Republicans split on allegations against Herschel Walker
LISTEN: Lt. Gov. Geoff Duncan slams U.S. Senate candidate Herschel Walker after continued controversy.
Georgia Republicans have feverishly eyed the opportunity to win back a U.S. Senate seat in 2022 after voters sent two Democrats to represent them in the chamber last election.
All hope pointed to Herschel Walker, a football legend who has the vocal backing of former President Donald Trump and handily won his primary with 68% of the vote.
But his campaign was rattled just five weeks out from the election with allegations first reported by The Daily Beast that he paid for an ex-girlfriend to have an abortion — despite his staunch opposition to abortion he vocalizes on the campaign trail.
He has previously voiced support of a “total ban” on abortion — with no exceptions for rape, incest or threat to the life of the mother. Walker recently said he would support a proposal by Sen. Lindsey Graham of South Carolina that would ban abortions after 15 weeks.
The initial report brought other shocking controversies to light: In a string of social media posts, Walker’s son Christian called his father a “liar” and detailed claims of persistent domestic violence including that Walker had “threatened to kill” his family members.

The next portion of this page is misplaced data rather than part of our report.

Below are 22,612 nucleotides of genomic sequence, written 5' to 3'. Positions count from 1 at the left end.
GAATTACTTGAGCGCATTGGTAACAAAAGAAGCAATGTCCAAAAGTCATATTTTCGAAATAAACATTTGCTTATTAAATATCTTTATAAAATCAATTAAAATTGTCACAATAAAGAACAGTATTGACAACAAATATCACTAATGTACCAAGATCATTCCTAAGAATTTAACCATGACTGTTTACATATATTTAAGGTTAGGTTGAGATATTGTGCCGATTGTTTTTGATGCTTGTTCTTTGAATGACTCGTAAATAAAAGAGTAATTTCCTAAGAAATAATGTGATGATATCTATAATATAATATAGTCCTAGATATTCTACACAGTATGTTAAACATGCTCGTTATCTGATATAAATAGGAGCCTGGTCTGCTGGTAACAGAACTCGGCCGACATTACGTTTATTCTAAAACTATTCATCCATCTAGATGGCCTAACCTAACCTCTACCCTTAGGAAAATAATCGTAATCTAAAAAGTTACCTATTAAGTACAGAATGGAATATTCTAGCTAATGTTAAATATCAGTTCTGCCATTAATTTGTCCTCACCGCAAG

Additional reporting by the New York Times detailed that Walker had urged the woman he paid to have an abortion years later to go through the procedure again. The woman opted to end the relationship and have the child, who is now 10 years old.
GPB News has not independently verified these reports.
Walker has denied the abortion-related allegations and pledged to file a lawsuit against The Daily Beast — although nothing has yet been filed.
Some Georgia Republicans are worried about the price the party will pay for Walker’s string of controversies.
Lt. Gov. Geoff Duncan, who emerged after 2020 as an outspoken critic of Trump, slammed the Senate nominee in a scathing op-ed for CNN saying that support from the former president shouldn’t be the litmus test for a winning candidate.
In an interview with GPB News, Duncan said Georgia Republicans are now “playing defense” because of Walker’s questionable past.
“We ignored all the warning signs,” he said. “We ignored all of the normal vetting of what is a true leader to represent us in the U.S. Senate — and we just simply paid attention to a football record and the fact that the former president endorsed him. And when I say ‘we,’ I mean a majority of Republicans did that.”
The lieutenant governor is not running for reelection and has focused his career on a conservative movement he calls “GOP 2.0,” a pathway forward for Republicans that doesn't include Trump.
He said based on President Joe Biden’s low approval ratings and Gov. Brian Kemp’s success on the campaign trail, winning back the U.S. Senate seat occupied by Warnock “should have been a layup.”